EA To Target Teen Girls With Sims Online Campaign

For the first time in company history, leading video game publisher Electronic Arts will target female teens with advertising when it launches its groundbreaking PC entertainment experience, The Sims Online,” in the coming weeks. Company spokesperson Trudy Muller says, “The Sims audience is about 50% female, which is unprecedented for a game with that kind of success. So some of the ads will pop up where females will be looking.”

Print ads for The Sims Online are set to run in Teen People and Cosmo-Girl, while the TV campaign will include teen-women skewed programming on the WB, UPN, ABC as well as MTV. The Sims Online has already benefited from a publicity blitz that included a recent cover story in Newsweek and the company has already racked up 20 million in global sales of earlier versions of The Sims and its expansion packs.

TV advertising for games that can be played on consoles like the Sony PlayStation2, Microsoft Xbox and Nintendo GameCube are hard to miss these days. But on-air ads for PC games are rarer simply because the market for computer entertainment titles is so much smaller—somewhere around $2 billion annually in North America compared with an estimated $5 billion-$6 billion for console software.



Muller suggests that with interactive games now firmly entrenched in the mainstream, publishers are growing increasingly confident about using advertising to rise above the hype—regardless of the platform the game can be played on. “The market is so big right now that it supports larger marketing budgets across the board. I don’t think in the future you’ll see any less in terms of advertising, whether its print, online or TV.”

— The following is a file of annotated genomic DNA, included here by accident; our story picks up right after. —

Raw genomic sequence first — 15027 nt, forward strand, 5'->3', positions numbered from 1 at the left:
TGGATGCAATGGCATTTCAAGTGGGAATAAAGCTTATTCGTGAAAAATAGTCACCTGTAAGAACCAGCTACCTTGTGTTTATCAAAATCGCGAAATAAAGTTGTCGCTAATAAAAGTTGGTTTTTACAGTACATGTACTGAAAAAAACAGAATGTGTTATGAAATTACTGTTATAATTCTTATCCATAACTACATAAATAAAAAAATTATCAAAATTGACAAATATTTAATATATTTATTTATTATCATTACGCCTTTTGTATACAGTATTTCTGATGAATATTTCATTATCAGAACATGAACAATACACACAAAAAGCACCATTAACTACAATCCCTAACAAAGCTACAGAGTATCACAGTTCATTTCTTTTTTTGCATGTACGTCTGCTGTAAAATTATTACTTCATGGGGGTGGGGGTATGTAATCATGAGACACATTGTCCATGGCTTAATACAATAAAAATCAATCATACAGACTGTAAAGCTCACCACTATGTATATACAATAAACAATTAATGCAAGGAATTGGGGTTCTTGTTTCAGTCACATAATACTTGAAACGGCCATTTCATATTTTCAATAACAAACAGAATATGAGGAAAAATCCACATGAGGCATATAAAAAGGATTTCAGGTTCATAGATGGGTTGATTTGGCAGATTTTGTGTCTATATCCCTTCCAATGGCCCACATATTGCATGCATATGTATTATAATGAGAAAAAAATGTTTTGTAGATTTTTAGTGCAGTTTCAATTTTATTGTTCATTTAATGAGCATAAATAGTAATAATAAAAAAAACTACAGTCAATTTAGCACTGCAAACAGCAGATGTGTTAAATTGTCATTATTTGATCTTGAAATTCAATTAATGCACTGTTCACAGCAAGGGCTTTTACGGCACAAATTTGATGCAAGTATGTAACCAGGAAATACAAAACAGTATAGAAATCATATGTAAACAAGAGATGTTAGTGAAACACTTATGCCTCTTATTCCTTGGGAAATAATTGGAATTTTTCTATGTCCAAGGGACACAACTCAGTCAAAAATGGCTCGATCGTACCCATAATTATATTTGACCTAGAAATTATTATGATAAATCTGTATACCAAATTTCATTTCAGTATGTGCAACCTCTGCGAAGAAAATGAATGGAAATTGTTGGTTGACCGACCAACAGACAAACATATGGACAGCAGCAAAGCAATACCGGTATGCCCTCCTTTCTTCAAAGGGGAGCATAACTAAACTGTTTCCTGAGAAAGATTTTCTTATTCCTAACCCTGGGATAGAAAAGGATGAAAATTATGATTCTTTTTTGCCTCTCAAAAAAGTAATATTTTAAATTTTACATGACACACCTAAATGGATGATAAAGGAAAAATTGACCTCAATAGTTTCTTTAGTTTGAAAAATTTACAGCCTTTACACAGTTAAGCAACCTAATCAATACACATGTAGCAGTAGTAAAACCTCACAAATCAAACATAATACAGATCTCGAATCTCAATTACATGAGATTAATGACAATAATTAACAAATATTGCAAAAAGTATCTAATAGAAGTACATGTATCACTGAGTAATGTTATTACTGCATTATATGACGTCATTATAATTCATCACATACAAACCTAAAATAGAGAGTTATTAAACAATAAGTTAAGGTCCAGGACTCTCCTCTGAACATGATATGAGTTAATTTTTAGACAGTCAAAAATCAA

The video game industry has spent the past few years touting the broadening demographics for games, including a report by the Interactive Digital Software Association (IDSA) that notes 43% of gamers are women and that 90% of games are played by people aged 18 and above.

But despite the inclusion of teen females in The Sims Online campaign, Muller says, “That 12-24 {male} is still the sweet spot so you’ll see the bulk of the advertising dollars on shows that target them. It’s hard to watch MTV or VH1 without every other spot being a video game and you see it in your sports broadcasting as well.”

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